A Water from the Well blog post, Parashat Sh'mot
Written by Rabba Kaya Stern-Kaufman
We are standing on the hinge of a new year as we open a new book of Torah. Exodus begins with the naming of all those individuals who descended into Egypt, and then makes the famous statement that sets up the entire Exodus narrative וַיָּקָם מֶלֶךְ־חָדָשׁ עַל־מִצְרָיִם אֲשֶׁר לֹא־יָדַע אֶת־יוֹסֵף: And there arose a new king over Egypt who did not know Joseph.
A new king, a new time, devoid of connection to past supportive relationships. This new leader does not know history and has no regard for human life. Feeling threatened by the growth of an alien people among the Egyptians, this leader sets out to weaken them and ultimately to destroy the Israelites through a horrible plan of infanticide.
The rest of the Exodus story unfolds with God and freedom on our side. You know the story. We sing of it in every Shabbat service and tell of it in every Passover Seder. And all the while, as we celebrate our redemption in ancient times, still we witness the destructive power of fear and hatred in every generation, throughout the world and in our own precious community today.
Perhaps you have heard or read about the recent demonstration by a white nationalist group, about twenty neo-Nazis, who gathered outside the Seacoast Rep Theater on December 18, Shabbat morning, in protest of a drag queen story hour? They marched through the streets of Portsmouth shouting transphobic and antisemitic slurs. They announced their intent to return on January 8, 2022, coinciding with the next drag queen story hour.
The Seacoast Rep Theater responded with a call out to the Portsmouth community to show up at the same time for A Gathering of Love & Support called “Love Will Always Win.” And so, on Shabbat morning, January 8, we will hold a shorter Shabbat morning service in the sanctuary and then at 11:00 am we will walk over to the theater, where I have also been asked to be a speaker, representing the Jewish community of Portsmouth.
I think about all of us, facing this moment and the many challenging moments we have witnessed this past year. Turning to our sacred text this week, we find Moshe, a simple shepherd, standing before a flaming bush, being called upon to deliver the message of freedom and love, in a face-to-face confrontation with the force of oppression and hatred.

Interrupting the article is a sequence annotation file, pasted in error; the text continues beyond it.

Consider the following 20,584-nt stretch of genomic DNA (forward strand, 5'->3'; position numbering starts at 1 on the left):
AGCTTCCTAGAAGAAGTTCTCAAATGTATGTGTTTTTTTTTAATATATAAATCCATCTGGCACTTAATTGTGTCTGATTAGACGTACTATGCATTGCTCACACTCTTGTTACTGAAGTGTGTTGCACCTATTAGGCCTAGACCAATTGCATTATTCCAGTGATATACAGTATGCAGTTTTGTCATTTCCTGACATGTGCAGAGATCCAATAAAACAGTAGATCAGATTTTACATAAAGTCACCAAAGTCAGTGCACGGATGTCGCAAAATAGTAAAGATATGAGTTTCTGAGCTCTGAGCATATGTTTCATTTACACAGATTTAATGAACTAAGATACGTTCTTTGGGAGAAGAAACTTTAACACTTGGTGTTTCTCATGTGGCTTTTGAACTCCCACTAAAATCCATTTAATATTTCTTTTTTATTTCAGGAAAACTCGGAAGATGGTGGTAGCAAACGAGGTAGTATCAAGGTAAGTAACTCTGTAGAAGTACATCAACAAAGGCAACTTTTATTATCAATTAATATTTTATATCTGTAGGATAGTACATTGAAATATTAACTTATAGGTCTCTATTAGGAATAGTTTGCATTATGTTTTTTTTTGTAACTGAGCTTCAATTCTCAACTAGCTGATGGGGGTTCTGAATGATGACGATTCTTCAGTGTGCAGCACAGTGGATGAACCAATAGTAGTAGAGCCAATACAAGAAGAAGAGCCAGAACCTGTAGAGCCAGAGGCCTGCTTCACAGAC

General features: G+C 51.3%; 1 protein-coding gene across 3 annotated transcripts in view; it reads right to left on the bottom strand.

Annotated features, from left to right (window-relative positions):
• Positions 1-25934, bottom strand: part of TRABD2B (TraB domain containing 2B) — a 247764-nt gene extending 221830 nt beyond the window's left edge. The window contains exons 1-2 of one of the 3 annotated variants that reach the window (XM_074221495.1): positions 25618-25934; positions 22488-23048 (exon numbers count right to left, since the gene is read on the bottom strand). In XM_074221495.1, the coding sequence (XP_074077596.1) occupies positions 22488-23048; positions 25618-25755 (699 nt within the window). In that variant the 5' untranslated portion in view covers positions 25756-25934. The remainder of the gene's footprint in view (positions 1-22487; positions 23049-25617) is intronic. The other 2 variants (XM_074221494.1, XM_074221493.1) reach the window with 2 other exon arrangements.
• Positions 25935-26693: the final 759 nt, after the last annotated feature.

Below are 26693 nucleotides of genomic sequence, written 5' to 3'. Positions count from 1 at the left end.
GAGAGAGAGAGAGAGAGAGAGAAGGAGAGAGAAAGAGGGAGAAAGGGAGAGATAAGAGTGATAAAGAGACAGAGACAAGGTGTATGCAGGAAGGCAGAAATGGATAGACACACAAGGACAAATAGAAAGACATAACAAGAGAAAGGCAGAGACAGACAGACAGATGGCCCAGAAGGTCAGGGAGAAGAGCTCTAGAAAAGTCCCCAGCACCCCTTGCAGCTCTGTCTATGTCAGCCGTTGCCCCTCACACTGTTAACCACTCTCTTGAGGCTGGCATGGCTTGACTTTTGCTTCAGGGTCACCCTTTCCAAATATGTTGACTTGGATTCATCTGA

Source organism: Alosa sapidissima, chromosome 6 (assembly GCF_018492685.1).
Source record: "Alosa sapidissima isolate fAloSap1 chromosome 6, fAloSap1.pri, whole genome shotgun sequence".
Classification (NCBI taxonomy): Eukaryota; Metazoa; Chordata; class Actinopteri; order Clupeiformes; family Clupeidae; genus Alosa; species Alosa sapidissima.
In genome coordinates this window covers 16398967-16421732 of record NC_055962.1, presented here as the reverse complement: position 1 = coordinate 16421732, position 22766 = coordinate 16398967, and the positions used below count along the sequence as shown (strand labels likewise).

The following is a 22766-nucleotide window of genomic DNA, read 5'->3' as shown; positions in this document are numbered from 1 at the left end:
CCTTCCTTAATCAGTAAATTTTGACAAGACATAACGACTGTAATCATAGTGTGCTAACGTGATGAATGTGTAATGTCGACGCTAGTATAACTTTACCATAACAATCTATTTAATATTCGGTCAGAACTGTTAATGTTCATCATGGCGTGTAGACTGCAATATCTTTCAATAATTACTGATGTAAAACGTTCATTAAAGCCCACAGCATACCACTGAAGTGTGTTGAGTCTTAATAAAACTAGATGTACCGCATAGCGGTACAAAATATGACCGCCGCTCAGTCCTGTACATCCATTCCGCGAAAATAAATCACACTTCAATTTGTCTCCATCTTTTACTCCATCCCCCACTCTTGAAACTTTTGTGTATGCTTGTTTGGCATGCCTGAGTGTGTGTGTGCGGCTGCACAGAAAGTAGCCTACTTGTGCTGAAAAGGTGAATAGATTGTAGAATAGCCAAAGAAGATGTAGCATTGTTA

And Moses, our great leader, resists the call.
He is filled with self-doubt and fear. He does not feel capable, does not believe he can be successful.
Still, the voice of holiness persists.
And God tells him: ki Eh’yeh imakh– I will be, with You.
And when Moses resists again and asks, “Who shall I say has sent me?” God answers with the same word, repeatedly: Eh’yeh asher Eh’yeh– I will be, that which, I will be.
Tell them Ehyeh– I will be– has sent you.
God will be present in the encounter.
And still Moses resists, complaining now of his inability to speak.
And God tells him, You will not be alone. Your brother Aaron will go with you. You will have human and Divine support.
My friends, fellow Jews, good people, we are all, each of us, being called to be present, in this hour and in our days, to confront hatred in all its forms with love. Our Torah makes two very powerful statements, an eternal teaching: וְאָהַבְתָּ לְרֵעֲךָ כָּמוֹךָ – v’ahavata l’reiakha kamokha– Love your neighbor as yourself (Lev. 19:18) and הַגֵּר | הַגָּר אִתְּכֶם וְאָהַבְתָּ לוֹ כָּמוֹךָ כִּי־גֵרִים הֱיִיתֶם בְּאֶרֶץ מִצְרָיִם – v’hageir hagar itkhem, v’ahavta lo, kamokha and the stranger who lives in your midst, you shall love him as yourself for you were once a stranger in the land of Egypt. (Lev. 19:34)
We understand oppression and we understand redemption.
That is our eternal story, and we are being asked, now, to show up.
When God first called Moses, at the burning bush, he did not hesitate. He answered הִנֵּנִי-Hineini- I am here. Before all the fears and doubts rushed in, he answered- Hineini. I am here. (Ex. 3:4)
January 8 will be one day, one gathering to foster an ethos of love in our community. But our times demand an ongoing dedication to showing up for love.
Like Moses, we are being called and like Moses, let us answer הִנֵּנִי-Hineini.